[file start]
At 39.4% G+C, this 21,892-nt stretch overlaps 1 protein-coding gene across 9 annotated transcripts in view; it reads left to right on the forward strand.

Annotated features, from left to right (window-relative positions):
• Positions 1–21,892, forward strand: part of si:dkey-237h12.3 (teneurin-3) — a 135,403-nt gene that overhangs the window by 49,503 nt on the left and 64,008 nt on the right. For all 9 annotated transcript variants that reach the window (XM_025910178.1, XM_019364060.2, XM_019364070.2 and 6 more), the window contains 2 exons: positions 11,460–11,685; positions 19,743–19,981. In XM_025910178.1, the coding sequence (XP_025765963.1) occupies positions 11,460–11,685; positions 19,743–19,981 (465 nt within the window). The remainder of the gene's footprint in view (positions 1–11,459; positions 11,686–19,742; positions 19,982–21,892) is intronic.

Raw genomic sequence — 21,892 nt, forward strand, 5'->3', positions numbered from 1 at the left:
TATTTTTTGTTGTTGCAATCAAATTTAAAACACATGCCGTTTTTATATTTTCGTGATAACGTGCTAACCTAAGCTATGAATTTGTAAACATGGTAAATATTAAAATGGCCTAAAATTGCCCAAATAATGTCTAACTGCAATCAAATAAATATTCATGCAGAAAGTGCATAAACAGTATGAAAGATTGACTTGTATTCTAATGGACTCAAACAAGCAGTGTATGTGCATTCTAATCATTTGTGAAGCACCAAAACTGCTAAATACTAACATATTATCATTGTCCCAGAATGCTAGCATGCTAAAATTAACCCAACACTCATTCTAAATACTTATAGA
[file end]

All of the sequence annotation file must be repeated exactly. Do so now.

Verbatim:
At 39.4% G+C, this 21,892-nt stretch overlaps 1 protein-coding gene across 9 annotated transcripts in view; it reads left to right on the forward strand.

Annotated features, from left to right (window-relative positions):
• Positions 1–21,892, forward strand: part of si:dkey-237h12.3 (teneurin-3) — a 135,403-nt gene that overhangs the window by 49,503 nt on the left and 64,008 nt on the right. For all 9 annotated transcript variants that reach the window (XM_025910178.1, XM_019364060.2, XM_019364070.2 and 6 more), the window contains 2 exons: positions 11,460–11,685; positions 19,743–19,981. In XM_025910178.1, the coding sequence (XP_025765963.1) occupies positions 11,460–11,685; positions 19,743–19,981 (465 nt within the window). The remainder of the gene's footprint in view (positions 1–11,459; positions 11,686–19,742; positions 19,982–21,892) is intronic.

Raw genomic sequence — 21,892 nt, forward strand, 5'->3', positions numbered from 1 at the left:
TATTTTTTGTTGTTGCAATCAAATTTAAAACACATGCCGTTTTTATATTTTCGTGATAACGTGCTAACCTAAGCTATGAATTTGTAAACATGGTAAATATTAAAATGGCCTAAAATTGCCCAAATAATGTCTAACTGCAATCAAATAAATATTCATGCAGAAAGTGCATAAACAGTATGAAAGATTGACTTGTATTCTAATGGACTCAAACAAGCAGTGTATGTGCATTCTAATCATTTGTGAAGCACCAAAACTGCTAAATACTAACATATTATCATTGTCCCAGAATGCTAGCATGCTAAAATTAACCCAACACTCATTCTAAATACTTATAGA